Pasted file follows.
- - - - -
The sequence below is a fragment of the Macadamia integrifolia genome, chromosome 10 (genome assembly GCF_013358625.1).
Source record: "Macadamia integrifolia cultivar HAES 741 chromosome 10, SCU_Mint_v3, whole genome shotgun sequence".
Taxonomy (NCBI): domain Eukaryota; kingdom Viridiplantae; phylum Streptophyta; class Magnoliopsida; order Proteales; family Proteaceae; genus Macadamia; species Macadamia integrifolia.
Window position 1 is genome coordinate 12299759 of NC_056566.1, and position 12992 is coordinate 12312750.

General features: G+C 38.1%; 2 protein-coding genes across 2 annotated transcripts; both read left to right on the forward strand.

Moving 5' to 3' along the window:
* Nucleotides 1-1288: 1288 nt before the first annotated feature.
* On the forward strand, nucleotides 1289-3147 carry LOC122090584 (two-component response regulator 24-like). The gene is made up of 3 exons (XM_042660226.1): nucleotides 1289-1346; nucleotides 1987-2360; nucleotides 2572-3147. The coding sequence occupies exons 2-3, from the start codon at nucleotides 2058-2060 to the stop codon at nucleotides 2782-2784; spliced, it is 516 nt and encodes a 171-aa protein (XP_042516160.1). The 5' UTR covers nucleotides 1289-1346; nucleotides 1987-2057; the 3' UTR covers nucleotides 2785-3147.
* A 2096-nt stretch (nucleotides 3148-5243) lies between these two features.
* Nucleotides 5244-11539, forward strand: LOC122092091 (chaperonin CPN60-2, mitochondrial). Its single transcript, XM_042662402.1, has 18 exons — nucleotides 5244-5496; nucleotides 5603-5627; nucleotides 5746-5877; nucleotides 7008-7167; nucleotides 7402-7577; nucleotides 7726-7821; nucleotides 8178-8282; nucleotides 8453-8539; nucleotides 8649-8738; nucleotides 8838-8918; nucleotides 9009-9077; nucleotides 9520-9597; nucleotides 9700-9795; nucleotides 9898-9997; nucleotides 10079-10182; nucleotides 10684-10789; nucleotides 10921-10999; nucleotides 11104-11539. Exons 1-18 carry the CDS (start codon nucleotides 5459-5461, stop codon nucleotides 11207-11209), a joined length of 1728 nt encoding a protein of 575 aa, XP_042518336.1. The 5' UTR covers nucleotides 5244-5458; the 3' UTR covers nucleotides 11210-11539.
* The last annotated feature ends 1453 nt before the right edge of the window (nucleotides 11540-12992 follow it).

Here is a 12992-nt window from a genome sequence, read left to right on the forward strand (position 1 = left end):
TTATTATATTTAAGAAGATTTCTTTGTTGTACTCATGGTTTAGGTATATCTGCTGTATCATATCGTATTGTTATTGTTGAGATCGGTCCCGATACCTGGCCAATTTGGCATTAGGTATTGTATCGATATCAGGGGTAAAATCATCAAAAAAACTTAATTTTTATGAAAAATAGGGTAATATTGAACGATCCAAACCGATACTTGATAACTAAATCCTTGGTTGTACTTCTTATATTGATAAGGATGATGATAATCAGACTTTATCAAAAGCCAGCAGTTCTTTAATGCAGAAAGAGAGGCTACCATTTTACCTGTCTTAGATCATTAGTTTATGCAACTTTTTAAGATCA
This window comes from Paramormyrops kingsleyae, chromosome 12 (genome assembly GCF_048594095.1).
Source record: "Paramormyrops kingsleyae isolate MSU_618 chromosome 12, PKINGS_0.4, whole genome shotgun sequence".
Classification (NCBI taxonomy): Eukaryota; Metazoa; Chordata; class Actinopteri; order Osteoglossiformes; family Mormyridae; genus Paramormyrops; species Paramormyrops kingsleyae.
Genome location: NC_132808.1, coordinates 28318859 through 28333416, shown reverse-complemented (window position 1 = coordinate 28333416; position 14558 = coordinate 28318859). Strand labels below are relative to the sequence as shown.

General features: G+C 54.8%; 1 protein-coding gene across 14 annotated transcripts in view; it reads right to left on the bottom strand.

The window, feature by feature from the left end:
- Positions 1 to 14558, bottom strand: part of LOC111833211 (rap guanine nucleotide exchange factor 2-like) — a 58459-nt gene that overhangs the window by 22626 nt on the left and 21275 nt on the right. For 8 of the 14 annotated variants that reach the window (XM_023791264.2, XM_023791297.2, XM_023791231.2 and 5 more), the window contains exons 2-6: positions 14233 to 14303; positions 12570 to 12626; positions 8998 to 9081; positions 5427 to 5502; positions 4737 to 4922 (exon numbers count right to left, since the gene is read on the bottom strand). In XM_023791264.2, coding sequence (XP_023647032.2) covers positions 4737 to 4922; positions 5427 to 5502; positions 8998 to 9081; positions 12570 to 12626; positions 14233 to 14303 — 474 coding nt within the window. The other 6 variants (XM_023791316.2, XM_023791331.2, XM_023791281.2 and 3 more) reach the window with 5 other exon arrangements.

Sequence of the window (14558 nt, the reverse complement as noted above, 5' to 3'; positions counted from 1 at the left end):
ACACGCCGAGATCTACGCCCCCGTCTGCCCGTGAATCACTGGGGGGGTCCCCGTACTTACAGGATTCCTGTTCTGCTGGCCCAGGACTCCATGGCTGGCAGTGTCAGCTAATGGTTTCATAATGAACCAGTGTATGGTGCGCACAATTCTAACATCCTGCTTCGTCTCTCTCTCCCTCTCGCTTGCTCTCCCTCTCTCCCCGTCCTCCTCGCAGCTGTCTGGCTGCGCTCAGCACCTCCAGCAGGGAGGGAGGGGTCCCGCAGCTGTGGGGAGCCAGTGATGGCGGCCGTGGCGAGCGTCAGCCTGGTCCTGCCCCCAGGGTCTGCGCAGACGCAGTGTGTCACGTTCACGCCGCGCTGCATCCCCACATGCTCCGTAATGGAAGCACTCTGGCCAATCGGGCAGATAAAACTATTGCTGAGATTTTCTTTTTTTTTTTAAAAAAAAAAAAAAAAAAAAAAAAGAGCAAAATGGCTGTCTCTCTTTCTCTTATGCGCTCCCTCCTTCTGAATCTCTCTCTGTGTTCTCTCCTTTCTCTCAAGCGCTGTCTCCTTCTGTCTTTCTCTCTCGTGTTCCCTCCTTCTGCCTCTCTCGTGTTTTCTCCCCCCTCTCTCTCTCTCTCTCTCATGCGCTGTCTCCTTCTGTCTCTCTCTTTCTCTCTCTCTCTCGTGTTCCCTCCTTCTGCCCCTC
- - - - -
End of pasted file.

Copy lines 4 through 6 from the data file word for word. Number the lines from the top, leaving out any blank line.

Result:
Window position 1 is genome coordinate 12299759 of NC_056566.1, and position 12992 is coordinate 12312750.

General features: G+C 38.1%; 2 protein-coding genes across 2 annotated transcripts; both read left to right on the forward strand.

Moving 5' to 3' along the window: